Getting my Head around Spices
I really adore spices; you’d realise this if you could see our larder which is full of jars, boxes and plastic tubs not all of which are strictly necessary even if we are a cooking school. Lately however, I’ve been wondering about spices even more than normal. Nerdy I know but at least it’s an innocent pastime.
The history of spice is fascinating, littered with riches made and lost, double crosses and greed. And when I say greed I don’t me the gluttonous sort but rather the acquisitive, money grabbing sort. Did you know that in the 17th century the Dutch eradicated the cultivation of cloves in all except two islands in Indonesia in order to control the supply and force up the price. Indonesia, or the Indies, were where Christopher Columbus was heading when he famously became the navigator who didn’t really discover America. Deeds on that scale of audacity only come when huge amounts of money are at stake and we can hardly credit it now when spices are plentiful and relatively cheap.
Whilst reading about spices I came across these fascinating statistics (sounds oxymoronic, doesn’t it). On average everyone on the planet consumes 1kg of spices each in a year. In India (the reason I’ve been thinking about spice so much) the average consumption is predictably higher than average at 2.5 kg/person/year. That’s a heck of big jar of curry powder. In the UK on the other hand we consume a modest .6kg. I expect half of that is pepper which we (and I’m as guilty as the next Brit) use indiscriminately. Having said that we quite like spice in both sweet and savoury food so you’d expect us to be quite high up the league table. But we’re hammered by the Dutch who get through 1.4kg’s each, even more than Moroccans (who’d have thought it). I never thought of Dutch food as particularly spicy but I suppose their colonial history has left a big impression on their food. Of course they do chuck a lot of cumin in their cheese so perhaps that explains it.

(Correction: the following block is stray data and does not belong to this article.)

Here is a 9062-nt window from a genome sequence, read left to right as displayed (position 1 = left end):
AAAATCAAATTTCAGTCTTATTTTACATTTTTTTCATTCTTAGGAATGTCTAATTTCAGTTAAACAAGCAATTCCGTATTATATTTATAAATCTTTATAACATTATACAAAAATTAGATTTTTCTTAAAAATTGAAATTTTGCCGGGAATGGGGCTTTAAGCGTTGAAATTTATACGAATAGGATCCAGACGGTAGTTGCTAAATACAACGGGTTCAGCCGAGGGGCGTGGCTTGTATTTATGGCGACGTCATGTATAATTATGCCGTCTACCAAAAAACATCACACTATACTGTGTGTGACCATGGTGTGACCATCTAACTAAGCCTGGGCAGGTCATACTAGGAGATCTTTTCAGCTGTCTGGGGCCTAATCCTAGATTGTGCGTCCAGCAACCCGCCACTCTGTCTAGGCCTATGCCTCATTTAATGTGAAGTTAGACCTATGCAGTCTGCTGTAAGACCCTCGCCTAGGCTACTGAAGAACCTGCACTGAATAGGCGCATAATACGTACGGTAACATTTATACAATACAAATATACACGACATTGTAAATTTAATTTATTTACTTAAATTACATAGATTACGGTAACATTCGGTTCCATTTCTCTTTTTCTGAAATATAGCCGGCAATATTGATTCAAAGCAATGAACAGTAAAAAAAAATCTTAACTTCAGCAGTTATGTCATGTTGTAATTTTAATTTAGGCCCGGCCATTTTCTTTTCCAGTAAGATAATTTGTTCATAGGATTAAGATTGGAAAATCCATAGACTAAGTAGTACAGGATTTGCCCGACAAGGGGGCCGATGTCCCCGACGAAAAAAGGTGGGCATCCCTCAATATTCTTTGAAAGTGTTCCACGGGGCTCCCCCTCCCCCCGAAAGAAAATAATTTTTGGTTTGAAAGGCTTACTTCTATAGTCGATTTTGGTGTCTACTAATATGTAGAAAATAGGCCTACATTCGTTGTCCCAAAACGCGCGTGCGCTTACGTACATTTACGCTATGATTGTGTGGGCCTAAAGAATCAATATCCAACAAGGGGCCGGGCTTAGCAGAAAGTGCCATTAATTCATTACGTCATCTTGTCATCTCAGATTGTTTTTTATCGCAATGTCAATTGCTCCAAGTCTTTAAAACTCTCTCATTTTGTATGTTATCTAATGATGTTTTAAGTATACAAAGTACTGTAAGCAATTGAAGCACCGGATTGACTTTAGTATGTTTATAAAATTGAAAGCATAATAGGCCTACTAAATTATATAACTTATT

Further down the list are the French at about .35kg and that makes sense because we’d never think of French cooking as spicy, unless we count garlic as a spice. At the bottom of the list, just lying in wait to confirm everything I’ve ever thought about their cooking, come the Italians, a mere .1kg per person. It says a lot about both the style of cooking; good ingredients treated wonderfully simply; and the Italian attitude to recipe adaptation; ‘if nonna didn’t use spices then I’m not going to either’.
But how jaw dropping that two of the most respected cuisines in the world, and two of my personal favourites, can be so vastly different in their use of spice. I mean 25 to 1, that’s huge.
With all that in mind I decided to try something which in Italy would have me escorted to the nearest airport. I bought a beautiful rib of beef from our lovely local butchers and set about spicing it up. Even the butchers were a little taken aback when I said I was going to rub it an Indian spice mix but I think they thought I was going to turn it into a beef madras.
I took this little mix of spices: coriander, black pepper, cumin, cardamom, cinnamon, mustard seed, fennel and cloves. I lightly toasted them all and ground them before rubbing them all over the beef rib and leaving for 4 hours.
When ready I seared the beef in a blistering hot pan to get some char on it then into a very hot oven for about 15 minutes. That kept the center close to blue. Obviously this is nothing like any Indian dish I have ever come across (so they might deport me as well). For a start they rarely use ovens in traditional cooking although it’s not unlike cooking spiced meats quickly in a tandoor.
The end result was a piece of meat which had the succulence of well farmed and well hung beef with a crust of spicy complexity. It was delicious. And before you denounce it as sacrilege ask yourself if you’d be saying the same thing if it was served with palate blistering english mustard, over-powering horseradish, mind-blowing Chimu-churri or a peppercorn sauce.